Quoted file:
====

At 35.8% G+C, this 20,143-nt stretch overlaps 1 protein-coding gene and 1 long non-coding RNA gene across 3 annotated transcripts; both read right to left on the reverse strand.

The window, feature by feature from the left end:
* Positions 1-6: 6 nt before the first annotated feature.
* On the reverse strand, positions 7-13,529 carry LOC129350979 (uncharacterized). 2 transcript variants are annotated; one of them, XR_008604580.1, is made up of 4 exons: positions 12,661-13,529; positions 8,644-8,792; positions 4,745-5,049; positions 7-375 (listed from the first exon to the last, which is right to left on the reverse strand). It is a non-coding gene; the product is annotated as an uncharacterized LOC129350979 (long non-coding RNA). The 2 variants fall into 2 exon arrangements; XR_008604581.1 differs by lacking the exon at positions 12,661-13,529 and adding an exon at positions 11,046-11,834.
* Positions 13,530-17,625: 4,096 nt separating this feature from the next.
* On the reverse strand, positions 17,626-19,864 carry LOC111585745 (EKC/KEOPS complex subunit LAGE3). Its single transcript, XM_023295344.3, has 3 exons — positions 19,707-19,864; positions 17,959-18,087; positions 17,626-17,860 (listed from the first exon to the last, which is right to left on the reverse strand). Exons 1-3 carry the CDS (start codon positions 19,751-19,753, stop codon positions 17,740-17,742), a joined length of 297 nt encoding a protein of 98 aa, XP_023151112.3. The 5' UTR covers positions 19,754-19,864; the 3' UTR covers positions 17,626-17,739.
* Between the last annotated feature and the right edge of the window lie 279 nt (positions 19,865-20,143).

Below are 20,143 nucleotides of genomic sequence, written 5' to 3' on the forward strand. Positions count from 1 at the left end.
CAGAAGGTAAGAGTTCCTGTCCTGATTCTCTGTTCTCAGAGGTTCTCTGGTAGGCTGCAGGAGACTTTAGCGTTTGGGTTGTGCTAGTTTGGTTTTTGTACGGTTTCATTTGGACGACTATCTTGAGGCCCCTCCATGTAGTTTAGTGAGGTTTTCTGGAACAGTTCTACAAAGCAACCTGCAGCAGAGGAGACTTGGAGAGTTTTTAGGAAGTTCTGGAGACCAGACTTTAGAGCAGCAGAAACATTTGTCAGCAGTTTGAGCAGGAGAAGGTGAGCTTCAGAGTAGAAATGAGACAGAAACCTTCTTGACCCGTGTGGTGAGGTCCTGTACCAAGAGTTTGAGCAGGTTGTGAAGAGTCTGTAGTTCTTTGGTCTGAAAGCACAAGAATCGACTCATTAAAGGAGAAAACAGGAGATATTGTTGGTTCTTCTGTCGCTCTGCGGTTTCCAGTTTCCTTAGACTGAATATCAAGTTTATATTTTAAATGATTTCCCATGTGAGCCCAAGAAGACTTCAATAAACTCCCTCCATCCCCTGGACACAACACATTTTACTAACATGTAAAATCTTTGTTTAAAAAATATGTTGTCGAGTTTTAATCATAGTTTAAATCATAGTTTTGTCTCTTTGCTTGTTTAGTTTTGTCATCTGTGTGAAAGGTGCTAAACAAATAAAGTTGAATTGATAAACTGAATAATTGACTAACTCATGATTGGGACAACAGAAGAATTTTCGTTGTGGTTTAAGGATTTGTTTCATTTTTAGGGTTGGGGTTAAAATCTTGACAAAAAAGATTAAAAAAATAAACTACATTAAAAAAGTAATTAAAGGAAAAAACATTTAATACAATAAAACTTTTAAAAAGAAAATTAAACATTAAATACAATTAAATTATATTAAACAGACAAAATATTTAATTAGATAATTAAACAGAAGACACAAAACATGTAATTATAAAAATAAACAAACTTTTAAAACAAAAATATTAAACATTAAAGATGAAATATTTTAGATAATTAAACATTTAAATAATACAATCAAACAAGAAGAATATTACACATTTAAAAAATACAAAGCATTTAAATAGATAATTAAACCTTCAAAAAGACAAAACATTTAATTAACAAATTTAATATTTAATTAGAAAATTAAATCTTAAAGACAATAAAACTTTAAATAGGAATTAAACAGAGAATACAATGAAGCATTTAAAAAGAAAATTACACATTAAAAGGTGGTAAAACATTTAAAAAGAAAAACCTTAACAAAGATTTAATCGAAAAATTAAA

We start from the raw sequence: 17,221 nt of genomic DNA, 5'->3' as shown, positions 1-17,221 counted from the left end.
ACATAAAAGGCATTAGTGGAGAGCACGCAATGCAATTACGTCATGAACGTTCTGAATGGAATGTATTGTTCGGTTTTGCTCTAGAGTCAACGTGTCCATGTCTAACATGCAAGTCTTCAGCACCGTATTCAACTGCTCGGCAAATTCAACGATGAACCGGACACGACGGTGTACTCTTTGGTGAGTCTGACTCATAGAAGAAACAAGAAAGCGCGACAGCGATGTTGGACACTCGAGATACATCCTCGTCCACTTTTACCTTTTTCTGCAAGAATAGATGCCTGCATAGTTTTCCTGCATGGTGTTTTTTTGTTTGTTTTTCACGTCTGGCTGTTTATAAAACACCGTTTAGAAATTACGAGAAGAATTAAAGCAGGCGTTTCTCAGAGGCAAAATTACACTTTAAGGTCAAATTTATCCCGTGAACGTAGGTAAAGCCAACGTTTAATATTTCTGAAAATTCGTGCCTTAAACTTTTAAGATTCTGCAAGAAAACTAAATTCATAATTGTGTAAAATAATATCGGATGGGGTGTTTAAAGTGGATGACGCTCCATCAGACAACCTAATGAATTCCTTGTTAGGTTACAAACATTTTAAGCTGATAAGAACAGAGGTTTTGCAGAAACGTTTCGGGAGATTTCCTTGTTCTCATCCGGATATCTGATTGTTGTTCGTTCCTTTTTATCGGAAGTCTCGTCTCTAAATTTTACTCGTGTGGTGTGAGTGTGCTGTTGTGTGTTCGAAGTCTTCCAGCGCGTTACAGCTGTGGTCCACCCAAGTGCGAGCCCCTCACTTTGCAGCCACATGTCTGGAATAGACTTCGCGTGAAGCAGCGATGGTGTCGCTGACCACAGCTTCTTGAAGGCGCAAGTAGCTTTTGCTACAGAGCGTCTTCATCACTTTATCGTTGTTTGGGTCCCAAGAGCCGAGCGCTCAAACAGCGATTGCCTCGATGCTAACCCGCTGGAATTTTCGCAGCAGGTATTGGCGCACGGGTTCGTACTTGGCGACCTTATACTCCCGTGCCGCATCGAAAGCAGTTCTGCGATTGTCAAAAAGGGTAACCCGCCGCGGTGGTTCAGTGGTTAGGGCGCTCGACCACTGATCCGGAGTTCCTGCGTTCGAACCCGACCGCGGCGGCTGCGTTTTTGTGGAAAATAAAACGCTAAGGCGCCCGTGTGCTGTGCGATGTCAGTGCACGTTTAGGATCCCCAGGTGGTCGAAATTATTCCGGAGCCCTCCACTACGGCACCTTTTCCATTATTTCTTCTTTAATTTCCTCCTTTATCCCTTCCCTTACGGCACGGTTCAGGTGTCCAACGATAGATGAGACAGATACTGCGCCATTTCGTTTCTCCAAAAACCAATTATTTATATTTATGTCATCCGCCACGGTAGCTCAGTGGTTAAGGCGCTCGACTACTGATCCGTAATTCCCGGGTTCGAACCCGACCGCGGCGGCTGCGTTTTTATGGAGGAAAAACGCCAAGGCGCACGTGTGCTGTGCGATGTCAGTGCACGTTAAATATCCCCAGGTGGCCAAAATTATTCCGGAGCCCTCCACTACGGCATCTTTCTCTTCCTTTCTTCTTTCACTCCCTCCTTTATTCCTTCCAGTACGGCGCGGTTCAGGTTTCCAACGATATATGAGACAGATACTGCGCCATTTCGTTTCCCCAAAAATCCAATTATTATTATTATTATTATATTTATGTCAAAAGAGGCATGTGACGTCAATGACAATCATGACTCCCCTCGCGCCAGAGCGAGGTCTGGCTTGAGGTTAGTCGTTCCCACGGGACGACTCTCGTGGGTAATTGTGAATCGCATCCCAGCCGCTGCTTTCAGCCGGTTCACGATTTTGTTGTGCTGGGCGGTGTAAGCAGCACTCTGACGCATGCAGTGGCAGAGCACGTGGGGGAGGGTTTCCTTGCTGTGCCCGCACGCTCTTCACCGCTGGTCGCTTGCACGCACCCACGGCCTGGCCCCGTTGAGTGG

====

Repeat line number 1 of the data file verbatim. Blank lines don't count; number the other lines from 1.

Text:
At 35.8% G+C, this 20,143-nt stretch overlaps 1 protein-coding gene and 1 long non-coding RNA gene across 3 annotated transcripts; both read right to left on the reverse strand.